Recent Graduates Graduate Students


Lea Hirsch


Research Interests

I'm interested in understanding how extrasolar planets form and evolve in binary star systems. I approach these questions observationally, using adaptive optics and speckle imaging combined with radial velocity measurements to search for both planetary and stellar companions to nearby main-sequence G and K stars.

Personal Interests

In my free time I love climbing, hiking, crafting, and consuming lots of sci-fi and fantasy media.


I am a recent graduate from Berkeley as of August 2018. My thesis project focused on comparing planets in binary star systems to those in single star systems, within a volume-limited sample of nearby G- and K-type stars. I used the ShaneAO system on the 3-meter Shane Telescope at Lick Observatory and the DSSI Speckle Camera on the WIYN 3.5-meter telescope at Kitt Peak to obtain high-resolution images of my bright sample stars, searching for high-contrast and close-in binary systems. I also used Keck-HIRES and the Automated Planet Finder to search for planets around the same sample of host stars. My goal was to perform a direct comparison between the planet populations in single versus binary stellar systems. I found that wide stellar companions (separations > 100 AU) do not seem to strongly affect the formation and evolution of giant planets. However, among the closer binaries surveyed with the radial velocity technique in my project, there were no definitive planet detections. This indicates that the closer stellar companions likely have a negative impact on planet formation and survival.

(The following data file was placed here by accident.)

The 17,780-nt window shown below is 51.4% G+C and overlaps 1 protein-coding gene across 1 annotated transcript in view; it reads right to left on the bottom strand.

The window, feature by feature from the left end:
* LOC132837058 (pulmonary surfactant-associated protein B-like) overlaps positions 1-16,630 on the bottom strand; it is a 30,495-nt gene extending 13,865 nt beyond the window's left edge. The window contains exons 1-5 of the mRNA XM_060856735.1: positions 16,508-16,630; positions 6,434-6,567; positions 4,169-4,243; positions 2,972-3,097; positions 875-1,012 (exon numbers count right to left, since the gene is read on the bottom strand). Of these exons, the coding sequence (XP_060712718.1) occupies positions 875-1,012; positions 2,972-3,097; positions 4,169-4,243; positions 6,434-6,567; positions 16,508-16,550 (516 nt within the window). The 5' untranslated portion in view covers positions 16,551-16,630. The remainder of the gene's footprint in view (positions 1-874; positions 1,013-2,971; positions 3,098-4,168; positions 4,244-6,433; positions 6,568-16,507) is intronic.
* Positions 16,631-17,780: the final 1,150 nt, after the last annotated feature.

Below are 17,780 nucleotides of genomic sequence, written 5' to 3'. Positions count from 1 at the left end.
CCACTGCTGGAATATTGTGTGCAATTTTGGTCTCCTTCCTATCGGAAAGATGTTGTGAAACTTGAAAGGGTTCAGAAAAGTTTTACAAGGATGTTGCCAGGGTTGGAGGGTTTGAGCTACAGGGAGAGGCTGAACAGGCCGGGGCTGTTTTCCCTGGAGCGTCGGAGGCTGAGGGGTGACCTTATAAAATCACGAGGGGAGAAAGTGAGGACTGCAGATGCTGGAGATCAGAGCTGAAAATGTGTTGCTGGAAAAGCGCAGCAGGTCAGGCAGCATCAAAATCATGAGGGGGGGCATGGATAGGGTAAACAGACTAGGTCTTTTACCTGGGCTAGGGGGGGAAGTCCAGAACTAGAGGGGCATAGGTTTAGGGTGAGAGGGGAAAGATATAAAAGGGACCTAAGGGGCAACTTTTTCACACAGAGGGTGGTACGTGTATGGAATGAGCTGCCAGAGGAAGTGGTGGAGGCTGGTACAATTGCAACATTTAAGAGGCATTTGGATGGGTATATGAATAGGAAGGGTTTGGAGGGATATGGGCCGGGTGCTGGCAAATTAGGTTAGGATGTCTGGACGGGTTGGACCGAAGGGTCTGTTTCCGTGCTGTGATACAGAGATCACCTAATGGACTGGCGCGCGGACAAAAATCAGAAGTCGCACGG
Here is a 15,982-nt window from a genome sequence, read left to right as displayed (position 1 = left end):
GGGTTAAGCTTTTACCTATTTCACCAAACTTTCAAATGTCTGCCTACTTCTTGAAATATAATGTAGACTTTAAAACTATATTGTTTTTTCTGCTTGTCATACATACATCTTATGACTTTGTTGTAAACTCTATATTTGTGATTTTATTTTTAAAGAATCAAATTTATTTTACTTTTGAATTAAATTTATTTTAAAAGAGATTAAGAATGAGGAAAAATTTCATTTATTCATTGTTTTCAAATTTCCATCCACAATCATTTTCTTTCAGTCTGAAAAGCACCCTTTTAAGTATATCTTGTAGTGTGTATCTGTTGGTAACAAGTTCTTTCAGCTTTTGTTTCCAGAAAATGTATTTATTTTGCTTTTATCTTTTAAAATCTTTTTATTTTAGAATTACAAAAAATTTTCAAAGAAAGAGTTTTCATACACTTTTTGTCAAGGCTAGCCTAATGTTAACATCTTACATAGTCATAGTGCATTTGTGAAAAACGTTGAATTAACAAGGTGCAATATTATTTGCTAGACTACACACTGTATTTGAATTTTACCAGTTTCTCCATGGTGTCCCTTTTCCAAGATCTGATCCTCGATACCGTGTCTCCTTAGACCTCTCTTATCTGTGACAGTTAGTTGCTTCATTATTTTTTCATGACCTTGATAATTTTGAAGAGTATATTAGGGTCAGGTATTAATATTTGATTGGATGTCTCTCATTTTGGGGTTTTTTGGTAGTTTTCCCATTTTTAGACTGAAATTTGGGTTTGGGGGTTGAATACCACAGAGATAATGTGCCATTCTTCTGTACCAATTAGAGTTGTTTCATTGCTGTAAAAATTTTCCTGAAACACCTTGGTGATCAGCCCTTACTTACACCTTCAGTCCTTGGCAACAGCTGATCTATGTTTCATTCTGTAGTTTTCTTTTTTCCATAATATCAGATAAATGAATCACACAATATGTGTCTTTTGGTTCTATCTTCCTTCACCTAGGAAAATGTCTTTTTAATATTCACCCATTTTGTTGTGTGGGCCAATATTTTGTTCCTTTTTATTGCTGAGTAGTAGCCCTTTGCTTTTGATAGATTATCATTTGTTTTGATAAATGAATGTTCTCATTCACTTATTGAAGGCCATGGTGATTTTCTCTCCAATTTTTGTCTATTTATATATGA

I spent the spring and summer semesters of 2015 participating in the IPAC Visiting Graduate Student Fellowship program at Caltech. At IPAC, I worked with David Ciardi to apply high-resolution imaging data of Kepler planet host stars toward understanding the impact of stellar multiplicity on the inferred planetary radii of transiting exoplanets.

Before becoming a graduate student at Berkeley, I was an undergraduate at Cornell University, where I worked with Terry Herter on FORCAST/SOFIA data of W3(OH), an ultra-compact HII region surrounding a newly formed massive star.